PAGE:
How to Respond to an Overflowing Dishwasher

Have you ever opened your dishwasher and been greeted by a flood of soapy water? If so, you’re not alone. An overflowing dishwasher is a common issue that can be a very stressful experience. In addition to dealing with the mess that has been created, you may also be wondering what caused the overflow and how to prevent it from happening again in the future. Fortunately, understanding why a dishwasher overflows and taking swift action when one does is not difficult if you know where to start. In this blog post we will dive into why dishwashers overflow and provide some simple tips on how homeowners should respond to fix things quickly and efficiently.

Dishwasher Flooding


Why Dishwashers Overflow

1. Too much—or the wrong type of—detergent

Dishwasher detergent can be a major cause of dishwasher overflows. If too much detergent is used, it can easily lead to an excessive production of suds, resulting in an overflow. Just as bad, if the detergent being used is not of a good quality or is low-grade, the same situation can occur. To avoid such problems, it is advisable to use only a top-quality dishwasher detergent and ensure that the portions for each load are within the manufacturers’ recommendation.

2. A faulty inlet valve

A functioning inlet valve is essential to the proper operation of a dishwasher. As expected, when the valve works properly, it pulls water from the main water line to fill your dishwasher and then automatically shuts off. Unfortunately, a faulty inlet valve can lead to your dishwasher being filled with too much water, creating a flooded kitchen if not addressed quickly. If this has happened to you, one way to tell the cause is to check whether or not your dishwasher has been used recently — if it’s full despite being unused, it might be time to check your inlet valve and make sure that it’s functioning properly.

3. Bad drain trap

Your drain trap should always be angled downward towards your sink or drain in order for water to flow properly through it. Over time, however, this angle can become less pronounced due to wear-and-tear, causing water from your dishwasher to back up into it instead of going down the drain as intended. To fix this issue, you should try adjusting the trap accordingly so that it allows water to continuously flow.

4. Gasket wear-and-tear

Gasket wear-and-tearKeeping your dishwasher’s gasket in good condition is essential to prevent water leaks when operating. Gaskets are rubber seals around the door, and they should create a snug fit to keep the water inside the unit where it belongs. Unfortunately, wear and tear can cause gaskets to weaken over time, leading to gaps that allow water to escape. If unnoticed, this can result in a flooded kitchen floor, so it is important to periodically assess the condition of your dishwasher’s gasket for signs of damage.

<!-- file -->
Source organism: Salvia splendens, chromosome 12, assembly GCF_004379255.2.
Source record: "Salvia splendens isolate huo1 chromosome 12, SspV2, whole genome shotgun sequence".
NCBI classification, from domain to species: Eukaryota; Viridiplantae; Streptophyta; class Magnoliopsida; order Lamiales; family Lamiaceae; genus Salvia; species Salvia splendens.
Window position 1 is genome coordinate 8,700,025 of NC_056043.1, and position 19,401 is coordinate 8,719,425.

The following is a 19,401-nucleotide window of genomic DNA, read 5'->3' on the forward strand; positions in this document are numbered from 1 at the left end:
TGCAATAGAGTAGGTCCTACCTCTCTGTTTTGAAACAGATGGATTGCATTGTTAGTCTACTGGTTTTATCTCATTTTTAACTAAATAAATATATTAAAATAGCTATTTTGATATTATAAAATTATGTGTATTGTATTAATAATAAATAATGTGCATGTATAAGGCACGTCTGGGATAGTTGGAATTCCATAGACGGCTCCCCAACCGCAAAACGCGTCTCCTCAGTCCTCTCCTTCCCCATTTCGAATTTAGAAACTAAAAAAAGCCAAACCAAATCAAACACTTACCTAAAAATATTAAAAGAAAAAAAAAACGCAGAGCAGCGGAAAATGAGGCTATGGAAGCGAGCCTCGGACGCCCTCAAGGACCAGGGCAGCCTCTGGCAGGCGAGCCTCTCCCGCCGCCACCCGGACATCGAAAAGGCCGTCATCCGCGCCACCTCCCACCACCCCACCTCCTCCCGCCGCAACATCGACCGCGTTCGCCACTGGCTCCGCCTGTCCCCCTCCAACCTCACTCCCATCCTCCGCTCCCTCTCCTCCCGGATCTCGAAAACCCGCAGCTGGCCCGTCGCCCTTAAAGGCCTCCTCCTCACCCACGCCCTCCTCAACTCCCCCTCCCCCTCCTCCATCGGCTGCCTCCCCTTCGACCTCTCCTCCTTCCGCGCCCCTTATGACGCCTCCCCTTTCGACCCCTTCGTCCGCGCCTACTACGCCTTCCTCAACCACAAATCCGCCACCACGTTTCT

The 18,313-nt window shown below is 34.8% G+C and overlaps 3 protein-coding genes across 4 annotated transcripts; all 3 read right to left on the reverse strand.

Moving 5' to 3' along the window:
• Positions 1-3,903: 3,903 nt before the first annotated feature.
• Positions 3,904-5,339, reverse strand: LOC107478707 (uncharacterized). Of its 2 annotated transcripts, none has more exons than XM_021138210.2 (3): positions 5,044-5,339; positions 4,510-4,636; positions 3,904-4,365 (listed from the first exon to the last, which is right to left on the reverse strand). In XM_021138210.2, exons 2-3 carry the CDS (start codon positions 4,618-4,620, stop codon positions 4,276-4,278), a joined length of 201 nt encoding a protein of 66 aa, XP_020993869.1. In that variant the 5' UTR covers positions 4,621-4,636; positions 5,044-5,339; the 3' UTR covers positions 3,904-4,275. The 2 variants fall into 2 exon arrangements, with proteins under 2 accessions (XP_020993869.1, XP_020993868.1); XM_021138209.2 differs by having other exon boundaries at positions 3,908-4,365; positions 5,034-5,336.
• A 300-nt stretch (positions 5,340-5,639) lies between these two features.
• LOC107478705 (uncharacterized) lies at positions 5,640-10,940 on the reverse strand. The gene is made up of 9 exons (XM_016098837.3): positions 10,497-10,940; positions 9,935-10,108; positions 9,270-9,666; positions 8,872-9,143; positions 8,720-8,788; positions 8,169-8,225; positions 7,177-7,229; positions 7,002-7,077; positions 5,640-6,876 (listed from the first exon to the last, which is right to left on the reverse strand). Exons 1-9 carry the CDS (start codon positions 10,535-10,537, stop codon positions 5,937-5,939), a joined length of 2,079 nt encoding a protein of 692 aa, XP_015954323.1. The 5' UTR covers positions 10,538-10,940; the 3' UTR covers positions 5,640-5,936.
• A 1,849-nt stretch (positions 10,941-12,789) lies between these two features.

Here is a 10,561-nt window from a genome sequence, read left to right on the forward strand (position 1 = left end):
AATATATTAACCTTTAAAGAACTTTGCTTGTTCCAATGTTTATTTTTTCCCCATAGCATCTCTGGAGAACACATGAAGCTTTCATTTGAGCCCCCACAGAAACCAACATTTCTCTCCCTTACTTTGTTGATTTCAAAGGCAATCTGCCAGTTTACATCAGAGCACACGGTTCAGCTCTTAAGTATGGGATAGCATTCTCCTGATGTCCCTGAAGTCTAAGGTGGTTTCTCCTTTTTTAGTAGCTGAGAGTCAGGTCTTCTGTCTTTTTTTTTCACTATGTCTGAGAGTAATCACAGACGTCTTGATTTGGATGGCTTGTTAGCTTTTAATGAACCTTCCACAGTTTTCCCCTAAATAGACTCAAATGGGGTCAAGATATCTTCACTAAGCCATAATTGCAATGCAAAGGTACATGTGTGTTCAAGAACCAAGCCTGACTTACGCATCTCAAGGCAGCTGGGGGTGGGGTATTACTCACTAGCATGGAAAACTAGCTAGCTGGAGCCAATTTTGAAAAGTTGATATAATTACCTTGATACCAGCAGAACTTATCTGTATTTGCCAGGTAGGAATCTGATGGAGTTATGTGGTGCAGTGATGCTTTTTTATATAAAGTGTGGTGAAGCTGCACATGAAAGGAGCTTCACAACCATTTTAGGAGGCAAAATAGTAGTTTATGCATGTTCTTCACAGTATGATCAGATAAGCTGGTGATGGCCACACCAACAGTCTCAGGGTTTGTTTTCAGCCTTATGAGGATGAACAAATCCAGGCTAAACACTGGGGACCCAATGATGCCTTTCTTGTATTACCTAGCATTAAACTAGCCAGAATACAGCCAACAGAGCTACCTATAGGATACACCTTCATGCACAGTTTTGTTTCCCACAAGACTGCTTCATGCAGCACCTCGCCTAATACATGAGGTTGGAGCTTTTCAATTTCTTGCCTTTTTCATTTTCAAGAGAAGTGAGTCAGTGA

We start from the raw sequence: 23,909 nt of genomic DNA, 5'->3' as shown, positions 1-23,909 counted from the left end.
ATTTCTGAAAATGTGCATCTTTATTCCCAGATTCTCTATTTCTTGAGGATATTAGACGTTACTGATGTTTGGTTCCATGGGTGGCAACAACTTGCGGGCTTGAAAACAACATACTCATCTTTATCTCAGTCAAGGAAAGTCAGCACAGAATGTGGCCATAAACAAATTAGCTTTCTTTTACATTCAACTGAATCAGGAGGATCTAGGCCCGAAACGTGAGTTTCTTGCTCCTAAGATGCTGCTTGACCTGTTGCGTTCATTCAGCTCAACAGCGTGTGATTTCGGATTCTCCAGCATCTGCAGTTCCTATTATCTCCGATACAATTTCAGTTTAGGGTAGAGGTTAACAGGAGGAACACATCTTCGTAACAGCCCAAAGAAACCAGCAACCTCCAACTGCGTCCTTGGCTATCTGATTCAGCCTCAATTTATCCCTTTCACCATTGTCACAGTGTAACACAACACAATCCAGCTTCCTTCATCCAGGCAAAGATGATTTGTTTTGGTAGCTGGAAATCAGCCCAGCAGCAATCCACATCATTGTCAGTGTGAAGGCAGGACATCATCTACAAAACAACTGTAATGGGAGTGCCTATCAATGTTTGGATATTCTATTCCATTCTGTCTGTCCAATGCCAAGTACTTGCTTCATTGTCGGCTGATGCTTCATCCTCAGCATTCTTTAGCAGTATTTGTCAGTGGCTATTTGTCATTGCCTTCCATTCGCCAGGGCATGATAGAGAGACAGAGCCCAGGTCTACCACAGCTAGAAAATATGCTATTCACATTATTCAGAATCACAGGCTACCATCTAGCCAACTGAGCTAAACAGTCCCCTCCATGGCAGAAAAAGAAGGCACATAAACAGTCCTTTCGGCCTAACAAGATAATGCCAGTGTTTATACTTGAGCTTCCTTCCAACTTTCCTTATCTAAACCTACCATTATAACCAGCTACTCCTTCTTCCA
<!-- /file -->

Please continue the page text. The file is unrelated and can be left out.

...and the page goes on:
5. Blocked garbage disposal

If neither of these issues are present, then there could be something blocking your garbage disposal unit—a clump of food particles or other debris is often responsible for such blockages. To check if this is what’s causing your overflow problem, locate your garbage disposal unit and open up its cover plate (make sure to unplug it before doing so). If you find any obstructions inside, then use a pair of tongs or pliers (or even just a spoon) to remove them before closing up the cover plate and plugging in your garbage disposal again.


What to Do in the Event of a Dishwasher Overflow

dishwasher repair

1. Cut off the power source

When your dishwasher is overflowing, it’s important to take safety precautions first. Rather than reaching for the plug of the appliance, it’s better to shut off the electric flow by cutting the power at the breaker box first. This can be accomplished by flipping off the switch that belongs to the dishwasher–or, if you don’t know which switch is which, you can always flip off the master switch instead, as this is typically the biggest switch on the panel.

2. Break up the suds

If your overflowing dishwasher contains a lot of suds, salt can provide the solution. Once the dishwasher has drained, pull out the bottom rack and sprinkle table salt on top of the remaining suds—this will break them down and ease the process of cleaning up the mess. After adding the salt, run a rinse-only cycle to flush away any excess suds; if additional foam persists, add more salt and repeat until the overflow subsides. Throwing in a tray of ice cubes can also help to break up any remaining bubbles.

3. Mop and dry the area

To ensure that all the water is cleared up after a flooding incident, it is important to move the dishwasher and mop beneath it to make sure any additional water has been absorbed. It is not enough to simply mop around the exterior of the appliance; you’ll want to set up towels to trap any extra water and reduce the risk of it getting underneath. This way, you can know for certain that your dishwasher is clean, dry, and safe from further mess or damage.

Dishwasher overflows are a common problem, but they can generally be avoided by following basic cleaning and preventive maintenance techniques. If an overflow does happen, though, it is important to remain calm and follow the steps outlined above. The most important thing to remember is to immediately shut off the power source and start mopping up as soon as possible. Be sure to thoroughly dry the area afterwards as well.

Kitchen Flood

While dealing with a dishwasher overflow may seem difficult at first, following these guidelines and contacting our water damage restoration professionals can make the process of restoring your kitchen quicker and more successful.


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